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Coopers yeast is a good yeast for high temps, and it flocculates well, I don't think yeast is the problem. Use 100% DME ( or LME) next time.
 
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crypt0

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Ok so it's been a week, and I picked up a hydrometer today. I took a reading and it looks to be about 1.03... I know the magic number is 1.08.. Does that mean I have super strong beer?
 

COLObrewer

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Hmmmmmmmm. . . . . .1.03 would indicate that your beer is not done (should be below 1.02), 1.08 being a magic number is confusing to me. Having super strong beer depends on the original gravity and the final gravity.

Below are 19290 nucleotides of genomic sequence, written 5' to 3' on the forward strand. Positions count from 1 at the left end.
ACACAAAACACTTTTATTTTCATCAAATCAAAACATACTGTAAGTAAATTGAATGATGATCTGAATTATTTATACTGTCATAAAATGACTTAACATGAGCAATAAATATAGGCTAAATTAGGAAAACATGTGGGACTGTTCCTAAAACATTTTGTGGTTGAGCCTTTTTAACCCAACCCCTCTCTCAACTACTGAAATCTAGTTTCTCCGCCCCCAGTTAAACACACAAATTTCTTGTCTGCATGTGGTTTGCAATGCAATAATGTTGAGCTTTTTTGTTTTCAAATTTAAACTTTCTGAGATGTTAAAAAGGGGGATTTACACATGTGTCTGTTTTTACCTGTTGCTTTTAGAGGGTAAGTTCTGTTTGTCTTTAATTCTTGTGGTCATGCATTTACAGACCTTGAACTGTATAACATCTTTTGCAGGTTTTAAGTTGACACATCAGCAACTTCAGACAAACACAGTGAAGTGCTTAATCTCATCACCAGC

Picobrew

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Do you mean 1.003 or 1.030. There is a big difference. If it is 1.003 then it is very dry, and most likely finishing up. If it is 1.030, then it isnt done yet, most likely. Don't forget to adjust for temperature.
 

GuitarBob

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I always buy an extra yeast packet whenever I'm brewing. Just in case I have to repitch.

Your final gravity will be different depending on the recipe you used. Assuming the instructions in yout kit didn't give a final gravity target, what style of beer did you brew? If you know the style of beer you can atleast get a rough estimate for what your final gravity should be.